For some local businesses, the first day of Stage 2 of Gov. Gavin Newsom’s reopening plan came and went without much change.
The governor’s plan for the first phase of Stage 2 allows nonessential retail operations to begin reopening with curbside pickup and delivery only. State officials hope that by gradually allowing businesses to reopen, parts of the economy can begin returning to normal without a resurgence in coronavirus cases.
Yet, for Dixie Brewer, the owner of the antique and consignment store In Your Wildest Dreams, curbside pickup will not be enough.
“It’s not going to open our doors. It’s not going to pay our rent. It’s not going to do anything for us except to get us to the top of mind,” she said.
Brewer began posting products online yesterday to gauge interest in online orders, but said in her line of work, customers like to view products in person before making a purchase. She noted while many small businesses were suffering, big-box stores that have been deemed essential were doing good business.
“It’s kind of hurtful to go into Target and Home Depot and you can’t get a parking spot,” she said. “But yet we can’t have people that like to collect and browse come into our store, two or three people at a time.”
Other local businesses haven't struggled as much under the governor’s stay-at-home order, but are nevertheless hurting.
Mike Russo, owner of Russo’s Books, said his company’s shift toward online sales several years earlier had positioned it well for life under the pandemic. Operating from a small showroom on New Stine Road, the Russos had already established a framework for online orders.
“When we had the four stores in town, we would have been decimated,” he said, adding that while the business was not thriving, sales had been brisk.
But still, he said he looked forward to a return to normal.
“We need to get the economy moving,” he said. “We need to get both national and local businesses up and going.”
Under the governor’s plan, Kern County could begin reopening the economy faster than the state as a whole if it obtains a regional variance. The variance allows counties that have been less impacted by COVID-19 to reopen certain businesses like destination retail and dine-in restaurants — along with schools and child care facilities — more quickly than areas that have been heavily hit by the virus, like Los Angeles and San Francisco.
Local leaders have expressed strong desire to obtain the variance, yet doing so could prove challenging under the criteria required by the governor.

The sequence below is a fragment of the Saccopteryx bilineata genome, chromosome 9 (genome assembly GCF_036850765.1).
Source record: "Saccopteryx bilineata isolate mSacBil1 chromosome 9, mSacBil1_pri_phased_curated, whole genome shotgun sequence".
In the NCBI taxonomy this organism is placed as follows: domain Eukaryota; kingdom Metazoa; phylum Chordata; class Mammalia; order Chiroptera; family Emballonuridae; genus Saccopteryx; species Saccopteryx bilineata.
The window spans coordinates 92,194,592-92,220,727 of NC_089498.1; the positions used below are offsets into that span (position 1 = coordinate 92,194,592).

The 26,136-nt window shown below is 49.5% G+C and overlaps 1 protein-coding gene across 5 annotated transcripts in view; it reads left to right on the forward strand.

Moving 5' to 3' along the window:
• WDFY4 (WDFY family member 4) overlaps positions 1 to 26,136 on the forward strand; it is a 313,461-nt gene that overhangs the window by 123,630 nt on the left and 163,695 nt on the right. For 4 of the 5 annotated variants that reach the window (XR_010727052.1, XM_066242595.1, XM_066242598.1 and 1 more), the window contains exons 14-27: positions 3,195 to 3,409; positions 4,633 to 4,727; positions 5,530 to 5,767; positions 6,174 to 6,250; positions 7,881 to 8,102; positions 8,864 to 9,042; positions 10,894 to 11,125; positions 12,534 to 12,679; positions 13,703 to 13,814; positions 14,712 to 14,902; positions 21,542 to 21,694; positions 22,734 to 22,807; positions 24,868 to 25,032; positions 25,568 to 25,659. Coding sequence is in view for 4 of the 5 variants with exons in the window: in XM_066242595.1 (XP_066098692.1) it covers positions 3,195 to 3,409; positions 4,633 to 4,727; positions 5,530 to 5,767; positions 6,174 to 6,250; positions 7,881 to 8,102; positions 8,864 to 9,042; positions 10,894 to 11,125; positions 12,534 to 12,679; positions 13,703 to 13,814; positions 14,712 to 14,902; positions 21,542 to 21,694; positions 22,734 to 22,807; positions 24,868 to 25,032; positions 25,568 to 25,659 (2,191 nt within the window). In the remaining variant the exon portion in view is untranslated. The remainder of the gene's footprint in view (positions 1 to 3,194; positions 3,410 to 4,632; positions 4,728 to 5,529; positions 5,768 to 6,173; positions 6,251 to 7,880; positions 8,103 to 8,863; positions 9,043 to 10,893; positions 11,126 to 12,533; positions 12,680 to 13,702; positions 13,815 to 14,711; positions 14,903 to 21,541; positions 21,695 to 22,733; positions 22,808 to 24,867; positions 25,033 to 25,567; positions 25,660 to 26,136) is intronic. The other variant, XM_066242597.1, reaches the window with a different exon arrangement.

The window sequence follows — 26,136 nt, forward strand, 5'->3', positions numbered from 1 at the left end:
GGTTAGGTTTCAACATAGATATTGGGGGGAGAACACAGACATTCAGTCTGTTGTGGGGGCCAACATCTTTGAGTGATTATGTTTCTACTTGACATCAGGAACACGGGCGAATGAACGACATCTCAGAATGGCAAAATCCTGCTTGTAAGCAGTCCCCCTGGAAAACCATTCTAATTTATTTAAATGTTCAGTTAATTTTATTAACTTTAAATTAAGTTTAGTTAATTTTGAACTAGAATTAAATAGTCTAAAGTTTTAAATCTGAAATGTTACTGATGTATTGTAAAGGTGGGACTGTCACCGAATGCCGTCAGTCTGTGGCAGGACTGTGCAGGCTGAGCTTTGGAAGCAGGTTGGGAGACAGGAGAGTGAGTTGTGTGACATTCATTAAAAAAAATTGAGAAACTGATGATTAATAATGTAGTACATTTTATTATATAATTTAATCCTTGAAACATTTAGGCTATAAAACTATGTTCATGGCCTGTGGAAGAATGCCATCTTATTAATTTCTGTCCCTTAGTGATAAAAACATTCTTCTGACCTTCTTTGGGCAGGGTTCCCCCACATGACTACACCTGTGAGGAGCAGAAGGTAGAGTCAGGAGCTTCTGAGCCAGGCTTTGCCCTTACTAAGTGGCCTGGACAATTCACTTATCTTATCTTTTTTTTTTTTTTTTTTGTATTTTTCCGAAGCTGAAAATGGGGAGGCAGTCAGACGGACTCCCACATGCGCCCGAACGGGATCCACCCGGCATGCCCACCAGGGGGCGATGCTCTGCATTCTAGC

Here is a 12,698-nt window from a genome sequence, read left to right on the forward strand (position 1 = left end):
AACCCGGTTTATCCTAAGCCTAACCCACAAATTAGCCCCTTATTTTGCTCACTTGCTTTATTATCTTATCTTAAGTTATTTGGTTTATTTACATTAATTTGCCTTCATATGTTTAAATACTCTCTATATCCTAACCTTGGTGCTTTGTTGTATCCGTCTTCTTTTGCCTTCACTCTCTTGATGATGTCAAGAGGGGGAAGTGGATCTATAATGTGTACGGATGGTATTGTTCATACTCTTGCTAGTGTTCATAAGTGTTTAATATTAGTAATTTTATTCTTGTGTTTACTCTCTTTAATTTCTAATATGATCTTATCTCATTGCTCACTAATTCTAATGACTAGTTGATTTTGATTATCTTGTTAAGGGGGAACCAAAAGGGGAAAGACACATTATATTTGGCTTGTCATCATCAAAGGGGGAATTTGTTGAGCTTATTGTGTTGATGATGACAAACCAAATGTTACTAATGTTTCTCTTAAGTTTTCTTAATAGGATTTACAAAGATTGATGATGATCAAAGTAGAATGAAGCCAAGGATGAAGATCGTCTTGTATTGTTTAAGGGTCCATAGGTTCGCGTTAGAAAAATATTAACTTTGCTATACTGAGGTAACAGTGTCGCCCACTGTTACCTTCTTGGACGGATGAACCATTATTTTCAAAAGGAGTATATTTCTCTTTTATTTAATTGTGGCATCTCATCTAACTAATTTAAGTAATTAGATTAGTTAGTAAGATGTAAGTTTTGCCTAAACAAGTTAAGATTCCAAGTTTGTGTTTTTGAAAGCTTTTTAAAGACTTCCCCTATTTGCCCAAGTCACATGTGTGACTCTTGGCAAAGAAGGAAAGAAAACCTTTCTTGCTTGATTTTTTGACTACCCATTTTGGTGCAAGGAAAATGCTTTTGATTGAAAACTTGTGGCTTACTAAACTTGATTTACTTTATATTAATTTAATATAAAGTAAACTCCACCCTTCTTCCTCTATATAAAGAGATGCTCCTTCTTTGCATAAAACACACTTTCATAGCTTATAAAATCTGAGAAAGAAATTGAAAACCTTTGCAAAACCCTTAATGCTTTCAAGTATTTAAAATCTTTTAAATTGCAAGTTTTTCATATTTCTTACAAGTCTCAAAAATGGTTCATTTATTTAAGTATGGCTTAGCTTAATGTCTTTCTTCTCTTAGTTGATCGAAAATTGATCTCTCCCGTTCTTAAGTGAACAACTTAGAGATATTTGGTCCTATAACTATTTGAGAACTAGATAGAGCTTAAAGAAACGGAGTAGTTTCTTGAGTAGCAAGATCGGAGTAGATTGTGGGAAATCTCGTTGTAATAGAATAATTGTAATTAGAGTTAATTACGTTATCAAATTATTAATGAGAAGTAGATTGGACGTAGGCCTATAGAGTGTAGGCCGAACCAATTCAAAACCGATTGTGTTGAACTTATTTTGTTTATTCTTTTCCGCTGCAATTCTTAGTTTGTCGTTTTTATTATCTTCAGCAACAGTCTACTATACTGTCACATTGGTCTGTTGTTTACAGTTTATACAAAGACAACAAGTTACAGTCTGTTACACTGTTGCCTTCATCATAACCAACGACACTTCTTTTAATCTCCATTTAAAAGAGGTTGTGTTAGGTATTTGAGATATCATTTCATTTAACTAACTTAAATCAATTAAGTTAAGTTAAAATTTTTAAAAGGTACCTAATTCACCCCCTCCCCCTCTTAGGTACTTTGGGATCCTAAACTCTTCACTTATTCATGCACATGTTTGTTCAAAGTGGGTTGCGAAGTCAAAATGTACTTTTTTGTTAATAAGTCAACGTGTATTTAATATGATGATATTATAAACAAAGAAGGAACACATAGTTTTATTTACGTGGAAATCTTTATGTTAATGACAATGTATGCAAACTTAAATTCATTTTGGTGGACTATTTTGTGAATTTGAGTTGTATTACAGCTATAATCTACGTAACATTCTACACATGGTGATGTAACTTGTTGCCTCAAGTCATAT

On Thursday, the California Department of Public Health released guidelines counties must follow if they are to obtain a regional variance. From an ability to shelter 15 percent of homeless individuals to having a minimum daily testing volume of 1.5 tests per 1,000 residents, the guidelines are meant to measure a county’s ability to respond to a coronavirus outbreak after businesses begin returning to normal.
Kern County is ready to meet the guidelines on nearly all the state’s requirements, except two, said County Administrative Officer Ryan Alsop.
The state says counties cannot move deeper into Stage 2 if a coronavirus-related death has occurred within the last two weeks, or the ratio of coronavirus cases exceeds more than 1 case per 10,000 residents over the same time period.
“The governor is moving the goalposts a little bit on us here,” Alsop said.
Alsop explained that, originally, the stay-at-home order was aimed at flattening the rate of infection and ensuring hospital capacity could handle a potential surge in COVID-19 patients. Kern County has done the job hitting those marks.
“We’re not alone,” he said. “Most of the other counties that I have heard from or spoken with also have a pretty significant problem with these two guidance areas.”
Kern County’s coronavirus statistics also are complicated by the COVID-19 outbreak at Kingston Healthcare Center, a 184-bed skilled nursing facility in metro Bakersfield that's seen seven virus deaths, nearly half of the county's 15 total. The facility also had 81 active positive cases as of Friday, according to local and state authorities.
Failure to contain the coronavirus outbreak in the facility would not only endanger clients and staff that live and work there, it could also prevent parts of Kern County more than 100 miles away from moving through the reopening process.
“We want to talk to the governor about how that factors into our ability to accelerate through (Stage 2),” Alsop said of Kingston.
Supervisors are expected to meet next week for an update on the county’s coronavirus response. While nearly everyone acknowledges any kind of reopening must include safety measures to prevent as many future infections as possible, businesses might not be able to survive the pandemic under the current conditions.
“I know there are stores that can’t maintain and they’re not going to reopen,” Brewer said. “We’re hoping to open in May. We all need desperately to open in May. We’re desperate. Everybody is.”